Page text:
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February 17, 2005

Three Distinguished Professors Named

Pitt has elevated three faculty members to distinguished professorships, the highest faculty rank attainable.
Paul A. Bové was named Distinguished Professor of English, effective Jan. 1; Richard Delgado was named Distinguished Professor of Law, effective Feb. 1, and Colin MacCabe was installed as Distinguished Professor of English and Film Feb. 8, when he delivered the Provost’s Inaugural Distinguished Professor Lecture.
Bové and Delgado were honored by Pitt’s administration for “extraordinary” and “internationally recognized scholarly attainment” within their fields, while MacCabe was recognized for “the extraordinary range and cultural importance of his work.”
A professor of English at Pitt since 1984, Bové is the editor of boundary 2, an international journal of literature and culture published by Duke University Press.
He is the author of several books on such topics as culture, modernity, poetry and intellectuals, including “In the Wake of Theory,” “Mastering Discourse: The Politics of Intellectual Culture,” and “Intellectuals in Power: A Genealogy of Critical Humanism,” which was selected as a Choice Outstanding Academic Book.
A fellow in the Institute for Cultural Studies at the Universitat de València, Spain, Bové was appointed research associate of the Unit for Cross Cultural Studies at the Centre for International Political Studies in Pretoria, South Africa, in 2000 and served as a member of the board of directors of the Institute of Postmodern Studies at the University of Beijing from 1994 to 1999.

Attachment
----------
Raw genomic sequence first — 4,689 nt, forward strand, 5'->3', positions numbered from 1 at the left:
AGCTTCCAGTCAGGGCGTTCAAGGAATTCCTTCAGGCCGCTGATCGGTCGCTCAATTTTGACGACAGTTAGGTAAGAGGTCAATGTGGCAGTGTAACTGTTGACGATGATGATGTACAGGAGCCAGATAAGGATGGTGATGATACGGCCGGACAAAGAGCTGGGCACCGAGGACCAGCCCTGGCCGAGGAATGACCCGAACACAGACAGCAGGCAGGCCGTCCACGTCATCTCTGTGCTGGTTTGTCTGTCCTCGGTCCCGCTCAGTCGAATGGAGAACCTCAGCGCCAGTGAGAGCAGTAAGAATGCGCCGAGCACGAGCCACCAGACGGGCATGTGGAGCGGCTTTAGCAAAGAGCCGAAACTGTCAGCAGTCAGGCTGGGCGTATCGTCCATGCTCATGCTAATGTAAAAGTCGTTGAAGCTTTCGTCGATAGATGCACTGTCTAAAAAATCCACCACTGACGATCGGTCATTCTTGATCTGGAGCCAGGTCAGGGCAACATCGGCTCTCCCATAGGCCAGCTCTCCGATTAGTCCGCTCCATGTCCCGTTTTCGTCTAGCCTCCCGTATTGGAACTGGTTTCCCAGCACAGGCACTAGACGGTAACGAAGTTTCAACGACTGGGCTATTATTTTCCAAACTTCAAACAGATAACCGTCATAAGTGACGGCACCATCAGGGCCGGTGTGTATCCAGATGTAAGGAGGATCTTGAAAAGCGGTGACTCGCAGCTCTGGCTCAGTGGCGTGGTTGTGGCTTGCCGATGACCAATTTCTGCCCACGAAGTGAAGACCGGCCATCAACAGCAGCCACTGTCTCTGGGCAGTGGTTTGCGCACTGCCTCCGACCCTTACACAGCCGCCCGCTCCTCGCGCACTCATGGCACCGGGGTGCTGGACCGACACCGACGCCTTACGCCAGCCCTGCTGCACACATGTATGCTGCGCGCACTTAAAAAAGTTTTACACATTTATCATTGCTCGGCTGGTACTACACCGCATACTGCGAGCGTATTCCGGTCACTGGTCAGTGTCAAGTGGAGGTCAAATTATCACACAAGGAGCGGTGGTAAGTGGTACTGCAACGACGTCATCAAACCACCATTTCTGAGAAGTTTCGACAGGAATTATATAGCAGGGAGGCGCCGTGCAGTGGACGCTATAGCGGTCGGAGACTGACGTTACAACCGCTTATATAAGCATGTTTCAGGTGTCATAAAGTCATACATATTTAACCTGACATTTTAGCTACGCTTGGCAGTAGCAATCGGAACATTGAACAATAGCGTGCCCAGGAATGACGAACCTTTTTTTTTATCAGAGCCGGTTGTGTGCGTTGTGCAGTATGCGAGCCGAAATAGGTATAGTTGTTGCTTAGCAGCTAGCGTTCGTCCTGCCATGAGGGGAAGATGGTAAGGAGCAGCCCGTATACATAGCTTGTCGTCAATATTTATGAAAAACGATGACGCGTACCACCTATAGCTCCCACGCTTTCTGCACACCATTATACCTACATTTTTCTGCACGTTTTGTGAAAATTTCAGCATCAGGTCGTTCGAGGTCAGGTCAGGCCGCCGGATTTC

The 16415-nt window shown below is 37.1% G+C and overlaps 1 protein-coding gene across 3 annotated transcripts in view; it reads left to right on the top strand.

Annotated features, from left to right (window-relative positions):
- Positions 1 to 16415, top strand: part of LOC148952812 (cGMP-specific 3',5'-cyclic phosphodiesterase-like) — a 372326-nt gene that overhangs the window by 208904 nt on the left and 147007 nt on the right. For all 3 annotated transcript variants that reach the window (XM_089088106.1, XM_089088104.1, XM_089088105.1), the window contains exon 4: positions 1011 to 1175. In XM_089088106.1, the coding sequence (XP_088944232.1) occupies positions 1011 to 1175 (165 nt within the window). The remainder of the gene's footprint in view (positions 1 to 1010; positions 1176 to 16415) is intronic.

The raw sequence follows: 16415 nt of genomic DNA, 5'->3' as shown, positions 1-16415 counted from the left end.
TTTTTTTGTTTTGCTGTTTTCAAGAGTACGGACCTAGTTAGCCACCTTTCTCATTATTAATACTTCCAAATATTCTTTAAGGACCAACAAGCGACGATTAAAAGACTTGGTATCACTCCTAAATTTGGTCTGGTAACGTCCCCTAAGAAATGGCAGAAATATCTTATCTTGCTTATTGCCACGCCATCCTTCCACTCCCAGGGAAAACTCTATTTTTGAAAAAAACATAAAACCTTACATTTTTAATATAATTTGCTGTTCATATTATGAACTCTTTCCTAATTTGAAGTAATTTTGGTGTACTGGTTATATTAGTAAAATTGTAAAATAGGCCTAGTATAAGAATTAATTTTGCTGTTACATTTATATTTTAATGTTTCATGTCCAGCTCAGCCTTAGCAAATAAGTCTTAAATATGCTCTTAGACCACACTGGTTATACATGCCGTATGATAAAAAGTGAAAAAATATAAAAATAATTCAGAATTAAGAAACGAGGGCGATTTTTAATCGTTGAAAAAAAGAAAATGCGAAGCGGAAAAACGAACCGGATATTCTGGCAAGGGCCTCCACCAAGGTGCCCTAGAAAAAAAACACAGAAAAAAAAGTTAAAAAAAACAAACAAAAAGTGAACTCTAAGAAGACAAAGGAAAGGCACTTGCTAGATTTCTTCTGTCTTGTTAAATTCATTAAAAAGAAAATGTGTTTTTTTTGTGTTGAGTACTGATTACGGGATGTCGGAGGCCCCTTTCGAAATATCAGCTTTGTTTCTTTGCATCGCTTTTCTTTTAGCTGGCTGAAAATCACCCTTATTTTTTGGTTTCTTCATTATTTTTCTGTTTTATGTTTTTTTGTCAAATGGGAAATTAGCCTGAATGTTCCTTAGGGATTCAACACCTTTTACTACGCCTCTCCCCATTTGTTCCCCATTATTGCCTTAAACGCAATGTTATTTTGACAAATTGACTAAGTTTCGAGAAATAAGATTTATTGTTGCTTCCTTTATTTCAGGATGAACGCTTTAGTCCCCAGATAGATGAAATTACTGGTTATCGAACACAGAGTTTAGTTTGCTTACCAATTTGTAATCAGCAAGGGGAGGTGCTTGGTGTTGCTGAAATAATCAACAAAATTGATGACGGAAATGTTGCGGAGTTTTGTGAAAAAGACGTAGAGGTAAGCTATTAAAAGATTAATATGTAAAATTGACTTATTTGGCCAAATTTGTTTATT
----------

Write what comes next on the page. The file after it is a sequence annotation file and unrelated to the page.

Delgado, a leader of the critical race theory movement, joined the Pitt faculty in 2003 as the inaugural Derrick A. Bell Fellow and Professor of Law.
A founding member of the Conference on Critical Race Theory, Delgado has written more than 100 journal articles and 15 books. His books have received numerous national book prizes, including six Gustavus Myers awards for outstanding work on human rights in North America.
Delgado’s “The Coming Race War” was selected by the American Library Association as its Choice Outstanding Academic Book, and his “The Rodrigo Chronicles” was nominated for a Pulitzer Prize. Both books also won the Gustavus Myers award.
The Chronicle of Higher Edu

cation recently designated Delgado as one of three leading Latino public intellectuals; he has been quoted extensively in major national print news media.
In 1985, MacCabe came to Pitt as a visiting Andrew W. Mellon Professor, when he was “snagged” by the University and hired as professor English in 1986, according to Provost James Maher.
“Dr. MacCabe is a literary and film critic, a scholar of social studies, an academic program builder and a film producer and has a major international reputation in all four of these areas,” said Maher at MacCabe’s installation lecture.
At Pitt, MacCabe teaches Literature in the 17th Century and Literature and Media in the 20th Century. His research interests include: Joyce, Godard, Milton, the history of early modern and modern English, psychoanalysis, linguistics and the interaction of technology and aesthetics in post-war European film and television.
MacCabe is the author of several books, including “James Joyce and the Revolution of the Word,” “Godard: Images, Sounds, Politics” and “Tracking the Signifier,” and numerous book chapters and journal contributions.
His many international honors include membership in the European Film Academy, the Modern Language Association and the Society for Cinema Studies; the International Critic’s Prize at the Cannes Film Festival, and the Cable Ace Award for Best Cultural Documentary.

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